-- No trees were damaged in posting this message, but thousands of electrons were seriously inconvenienced.

View Jim Bertelson's profile

Jim Bertelson

3963 posts in 2628 days


#8 posted 06-29-2010 06:37 PM

Good going, Don. That looks really special, and I too am surprised by the size of it.

Using MDF in an outdoor setting would worry me, and I would do overkill to seal it. But I am sure you have that covered, probably with your special sign paint.

If I have time, I will take a picture of a crude house number sign I made 11 years out of LDF (still on the house).

Happy to see that you are making good use of the CarveWright.

Jim

-- Jim, Anchorage Alaska

View Jordan's profile

Jordan

1396 posts in 2589 days


#9 posted 06-29-2010 06:51 PM

I think the applications for equipment like this are vast. As much as I like to do originals, customers for original art can be few and far between. In the meanwhile, signage is an ongoing source of cash and machines like this can really supplement one’s income. Good for you Don, I hope you get many more requests.

-- http://www.jordanstraker.com

View Kent Shepherd's profile

Kent Shepherd

2718 posts in 2750 days


#10 posted 06-29-2010 11:50 PM

Don, great job on the signs.

You nailed it about the learning curve. In today’s world so many want instant gratification.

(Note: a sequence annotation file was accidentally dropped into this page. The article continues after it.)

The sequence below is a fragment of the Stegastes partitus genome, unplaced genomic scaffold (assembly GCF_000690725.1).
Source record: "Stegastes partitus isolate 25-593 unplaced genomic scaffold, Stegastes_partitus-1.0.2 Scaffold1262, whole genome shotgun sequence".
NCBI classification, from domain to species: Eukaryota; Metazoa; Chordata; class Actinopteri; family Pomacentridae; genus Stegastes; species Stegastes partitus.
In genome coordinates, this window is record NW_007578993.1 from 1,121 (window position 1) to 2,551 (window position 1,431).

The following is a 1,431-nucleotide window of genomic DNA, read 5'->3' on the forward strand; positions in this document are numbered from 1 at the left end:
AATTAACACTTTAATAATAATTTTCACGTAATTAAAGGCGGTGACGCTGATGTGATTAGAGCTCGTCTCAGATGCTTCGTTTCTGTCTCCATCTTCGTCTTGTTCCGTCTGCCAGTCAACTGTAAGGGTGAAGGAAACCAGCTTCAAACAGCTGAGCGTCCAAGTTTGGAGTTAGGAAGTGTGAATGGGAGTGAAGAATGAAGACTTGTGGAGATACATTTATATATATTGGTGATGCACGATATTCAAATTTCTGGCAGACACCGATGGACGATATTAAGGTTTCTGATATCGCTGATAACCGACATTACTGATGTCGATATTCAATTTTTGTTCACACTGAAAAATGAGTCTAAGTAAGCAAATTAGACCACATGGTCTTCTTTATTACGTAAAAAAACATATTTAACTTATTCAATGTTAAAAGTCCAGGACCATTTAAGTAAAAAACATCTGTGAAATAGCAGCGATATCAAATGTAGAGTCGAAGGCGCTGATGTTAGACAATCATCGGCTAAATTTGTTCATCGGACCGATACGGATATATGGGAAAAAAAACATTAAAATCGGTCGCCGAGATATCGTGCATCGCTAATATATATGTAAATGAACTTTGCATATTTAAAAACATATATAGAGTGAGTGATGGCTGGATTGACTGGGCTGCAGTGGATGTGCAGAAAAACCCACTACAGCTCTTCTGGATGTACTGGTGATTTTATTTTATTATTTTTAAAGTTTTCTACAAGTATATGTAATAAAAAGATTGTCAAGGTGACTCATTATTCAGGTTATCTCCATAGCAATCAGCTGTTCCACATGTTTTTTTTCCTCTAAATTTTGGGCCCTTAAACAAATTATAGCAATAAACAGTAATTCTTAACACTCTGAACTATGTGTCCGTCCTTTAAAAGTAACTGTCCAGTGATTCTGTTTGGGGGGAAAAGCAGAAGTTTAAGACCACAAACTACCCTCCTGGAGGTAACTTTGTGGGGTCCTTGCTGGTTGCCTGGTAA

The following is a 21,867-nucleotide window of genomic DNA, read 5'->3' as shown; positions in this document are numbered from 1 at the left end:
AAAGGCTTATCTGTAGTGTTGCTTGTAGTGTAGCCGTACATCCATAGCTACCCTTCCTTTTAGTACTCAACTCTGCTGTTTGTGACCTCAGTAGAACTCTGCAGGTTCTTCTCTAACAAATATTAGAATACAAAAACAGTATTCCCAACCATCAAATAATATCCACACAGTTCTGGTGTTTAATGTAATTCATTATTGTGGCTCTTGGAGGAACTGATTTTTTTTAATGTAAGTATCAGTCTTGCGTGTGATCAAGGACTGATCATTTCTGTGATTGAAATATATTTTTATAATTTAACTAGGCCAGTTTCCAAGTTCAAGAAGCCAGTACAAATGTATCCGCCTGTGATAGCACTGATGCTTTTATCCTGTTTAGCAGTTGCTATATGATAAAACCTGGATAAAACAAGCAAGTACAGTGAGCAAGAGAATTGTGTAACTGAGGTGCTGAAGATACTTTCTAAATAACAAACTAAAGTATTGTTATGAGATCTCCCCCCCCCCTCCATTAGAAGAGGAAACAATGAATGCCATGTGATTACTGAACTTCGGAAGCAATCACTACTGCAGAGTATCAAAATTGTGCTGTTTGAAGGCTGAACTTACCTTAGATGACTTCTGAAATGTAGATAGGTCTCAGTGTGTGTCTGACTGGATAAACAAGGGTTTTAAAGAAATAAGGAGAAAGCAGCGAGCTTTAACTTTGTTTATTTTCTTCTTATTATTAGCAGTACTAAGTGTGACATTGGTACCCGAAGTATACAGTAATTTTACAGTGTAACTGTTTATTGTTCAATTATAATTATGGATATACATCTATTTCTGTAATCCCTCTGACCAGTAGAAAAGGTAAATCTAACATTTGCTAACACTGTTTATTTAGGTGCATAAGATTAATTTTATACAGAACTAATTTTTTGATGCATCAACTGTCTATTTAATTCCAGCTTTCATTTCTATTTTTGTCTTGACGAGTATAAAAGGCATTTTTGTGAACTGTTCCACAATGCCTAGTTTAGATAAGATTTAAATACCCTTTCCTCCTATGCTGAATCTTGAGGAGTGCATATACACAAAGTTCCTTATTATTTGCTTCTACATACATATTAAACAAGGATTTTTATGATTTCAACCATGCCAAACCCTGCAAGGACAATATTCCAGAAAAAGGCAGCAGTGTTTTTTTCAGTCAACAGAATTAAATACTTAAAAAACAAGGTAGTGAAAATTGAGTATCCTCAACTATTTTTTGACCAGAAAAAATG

We don’t want to spend the time and effort to get really good at anything, so we get bored, give up, and move on to something easier and wonder why we never get anywhere in life. Excellence doesn’t come without a price!

Thanks for posting,
Kent

-- http://shepherdtoolandsupply.com/

View tinnman65's profile

tinnman65

1299 posts in 2878 days


#11 posted 06-30-2010 02:16 AM

Great job Don, I cant imagine how long that would take to carve by hand. You even put in a plug for Hidden Valley Boarding Stables!

-- Paul--- Creativity is allowing yourself to make mistakes. Art is knowing which ones to keep. — Scott Adams

View Ger21's profile

Ger21

1047 posts in 2595 days


#12 posted 06-30-2010 03:21 AM

Nice job.

You might want to look into using Extira. It’s water resistant MDF, and about $60/sheet.

-- Gerry, http://www.thecncwoodworker.com/index.html http://www.jointcam.com